As you can see, the verses end up having an unusual asymmetry to them, especially apparent on the shortest lines.

Take note that while Berryman rhymes “still” with itself…twice, you don’t need to repeat end words, and probably shouldn’t since modern poets tend to frown on rhyming a word with itself.

The form reminds me of the passing of the many, many Celtic forms that I’ve studied for this series, though it’s definitely far less technical.

This makes sense when you think about it since Berryman’s favorite poet was an Irishman.

While the MBS can be extremely long, if you so choose, you only really need to understand the structure of one octave to have some idea of how to approach the rest of the poem.

They might flow into each other in enjambment from time to time, but structurally each stanza is an independent entity that need not carry over rhyme sounds from one to the next.

Tips for Writing a Mistress Bradstreet Stanza

woman writing in a notebook

While the MBS doesn’t necessarily demand a specific meter, I tend to choose one to stick with anyway.

Iambic feels the most natural, while trochaic can be a nice change of pace.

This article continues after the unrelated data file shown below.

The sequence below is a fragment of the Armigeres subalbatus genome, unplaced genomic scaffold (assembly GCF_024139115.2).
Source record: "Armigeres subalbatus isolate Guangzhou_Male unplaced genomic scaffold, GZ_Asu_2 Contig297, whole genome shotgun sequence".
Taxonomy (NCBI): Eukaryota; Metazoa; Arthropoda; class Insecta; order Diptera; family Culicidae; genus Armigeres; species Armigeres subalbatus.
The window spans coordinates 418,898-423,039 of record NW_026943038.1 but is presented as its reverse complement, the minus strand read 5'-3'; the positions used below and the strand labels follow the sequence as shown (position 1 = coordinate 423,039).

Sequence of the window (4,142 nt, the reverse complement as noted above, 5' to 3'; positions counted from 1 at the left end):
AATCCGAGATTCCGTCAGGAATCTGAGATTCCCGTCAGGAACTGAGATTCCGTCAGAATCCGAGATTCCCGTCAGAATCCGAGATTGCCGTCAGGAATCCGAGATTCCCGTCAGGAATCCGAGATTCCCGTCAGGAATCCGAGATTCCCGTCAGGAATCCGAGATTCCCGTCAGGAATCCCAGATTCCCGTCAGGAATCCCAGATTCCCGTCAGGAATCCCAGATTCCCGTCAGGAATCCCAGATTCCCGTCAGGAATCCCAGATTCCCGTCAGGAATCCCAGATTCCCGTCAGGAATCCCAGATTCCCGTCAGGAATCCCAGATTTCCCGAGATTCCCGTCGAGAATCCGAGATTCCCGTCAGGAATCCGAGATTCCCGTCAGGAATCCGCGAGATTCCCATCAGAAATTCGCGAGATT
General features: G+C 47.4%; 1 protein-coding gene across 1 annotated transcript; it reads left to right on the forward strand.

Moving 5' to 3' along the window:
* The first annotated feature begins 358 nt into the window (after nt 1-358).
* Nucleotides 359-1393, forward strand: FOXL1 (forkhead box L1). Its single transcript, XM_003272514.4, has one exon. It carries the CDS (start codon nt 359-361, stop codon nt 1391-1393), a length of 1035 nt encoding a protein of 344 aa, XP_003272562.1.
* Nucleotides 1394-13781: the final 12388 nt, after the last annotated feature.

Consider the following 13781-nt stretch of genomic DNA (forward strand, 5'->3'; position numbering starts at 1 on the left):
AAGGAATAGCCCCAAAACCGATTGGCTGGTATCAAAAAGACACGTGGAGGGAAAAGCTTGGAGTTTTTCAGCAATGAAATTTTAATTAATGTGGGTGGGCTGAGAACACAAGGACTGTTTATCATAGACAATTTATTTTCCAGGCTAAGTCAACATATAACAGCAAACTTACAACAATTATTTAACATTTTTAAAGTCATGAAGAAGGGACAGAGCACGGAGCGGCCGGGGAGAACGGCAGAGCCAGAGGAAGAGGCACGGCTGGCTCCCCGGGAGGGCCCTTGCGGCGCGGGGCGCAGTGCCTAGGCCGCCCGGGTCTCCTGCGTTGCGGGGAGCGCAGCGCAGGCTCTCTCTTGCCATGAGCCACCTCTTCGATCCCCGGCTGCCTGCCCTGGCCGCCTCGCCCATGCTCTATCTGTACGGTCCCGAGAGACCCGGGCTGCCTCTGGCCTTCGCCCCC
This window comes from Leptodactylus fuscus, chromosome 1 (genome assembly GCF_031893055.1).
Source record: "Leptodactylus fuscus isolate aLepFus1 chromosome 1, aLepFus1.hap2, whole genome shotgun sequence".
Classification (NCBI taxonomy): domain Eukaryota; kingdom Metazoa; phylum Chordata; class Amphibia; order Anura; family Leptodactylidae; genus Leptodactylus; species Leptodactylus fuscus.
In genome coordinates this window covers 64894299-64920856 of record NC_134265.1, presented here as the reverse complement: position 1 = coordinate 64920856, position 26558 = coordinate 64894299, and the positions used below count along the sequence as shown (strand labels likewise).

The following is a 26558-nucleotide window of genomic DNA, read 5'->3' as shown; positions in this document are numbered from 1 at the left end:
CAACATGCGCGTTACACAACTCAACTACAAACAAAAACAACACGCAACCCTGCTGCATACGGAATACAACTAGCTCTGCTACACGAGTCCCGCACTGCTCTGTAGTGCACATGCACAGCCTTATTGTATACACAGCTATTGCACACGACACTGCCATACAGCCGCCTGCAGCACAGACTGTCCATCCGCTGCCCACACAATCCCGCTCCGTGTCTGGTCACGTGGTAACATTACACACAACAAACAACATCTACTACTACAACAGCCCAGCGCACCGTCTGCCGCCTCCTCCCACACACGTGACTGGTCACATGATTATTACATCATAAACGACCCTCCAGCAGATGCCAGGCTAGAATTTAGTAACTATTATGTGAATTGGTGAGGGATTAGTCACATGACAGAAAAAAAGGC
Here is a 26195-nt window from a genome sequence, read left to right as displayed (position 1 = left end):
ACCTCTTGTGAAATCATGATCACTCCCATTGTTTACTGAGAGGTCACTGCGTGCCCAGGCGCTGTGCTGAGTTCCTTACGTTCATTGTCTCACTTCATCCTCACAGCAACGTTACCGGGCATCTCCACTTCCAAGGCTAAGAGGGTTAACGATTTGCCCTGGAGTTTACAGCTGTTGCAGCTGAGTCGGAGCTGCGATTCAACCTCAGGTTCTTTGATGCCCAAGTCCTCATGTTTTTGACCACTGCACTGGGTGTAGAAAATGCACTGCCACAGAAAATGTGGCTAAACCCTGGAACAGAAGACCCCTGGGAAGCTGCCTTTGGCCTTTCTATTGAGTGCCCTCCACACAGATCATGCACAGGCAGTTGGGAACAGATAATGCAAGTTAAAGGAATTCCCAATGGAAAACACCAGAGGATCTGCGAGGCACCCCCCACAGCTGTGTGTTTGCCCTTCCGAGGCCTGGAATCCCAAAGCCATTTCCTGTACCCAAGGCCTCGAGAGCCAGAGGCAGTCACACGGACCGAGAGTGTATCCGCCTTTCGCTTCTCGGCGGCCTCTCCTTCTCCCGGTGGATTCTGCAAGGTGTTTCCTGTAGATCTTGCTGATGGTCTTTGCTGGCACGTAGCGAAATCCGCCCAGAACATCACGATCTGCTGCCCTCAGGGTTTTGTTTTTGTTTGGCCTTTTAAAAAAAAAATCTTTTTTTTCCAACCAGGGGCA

By writing in meter, you alleviate the annoyance of counting your stresses on each line manually and can instead just treat the lines as having specific syllable counts, written in your chosen meter.

You’ll find that disyllabic words lend themselves especially well to the form since there will typically be one stressed and one unstressed syllable in the word.

That’s not to say that you shouldn’t employ a smattering of longer and shorter words, but when you start chiseling at the lines in editing you’ll often find yourself looking for two-syllable adverbs and adjectives to smooth out the wrinkles.

The rhyme scheme is just awkward enough to not really lend itself to memory, so it would be best to keep the sequence written nearby somewhere.

The ending, in particular, feels strange at first since it jumps back to the first few end sounds with unusual timing.

The form itself isn’t exactly ‘hard’ so much as it is ‘unusual.’

It came about from a very formative time in poetry’s history when some poets were writing forms inspired by the formal poetry of the past while others were setting the groundwork for the more unrestrained poetry of the modern era.

Poet’s Note


I don’t love the Mistress Bradstreet Stanza, but I don’t hate it.

It’s easy to see at a glance why it’s sometimes but only sometimes talked about.

Interesting name, and competent form, but nothing about it really stands out against the backdrop of a thousand other options for poets to turn to.

Comprehensive Collection of Poetry Forms: Craft Words Into Art

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Dare to traverse the entire spectrum of poetic forms, from the commonplace to the extraordinary?

Venture from the quintessential Sonnet to the elusive Mistress Bradstreet stanza, right through to the daunting complexity of Cro Cumaisc Etir Casbairdni Ocus Lethrannaigecht.

For those with a zeal to encounter the full breadth of poetry’s forms, this invitation is yours.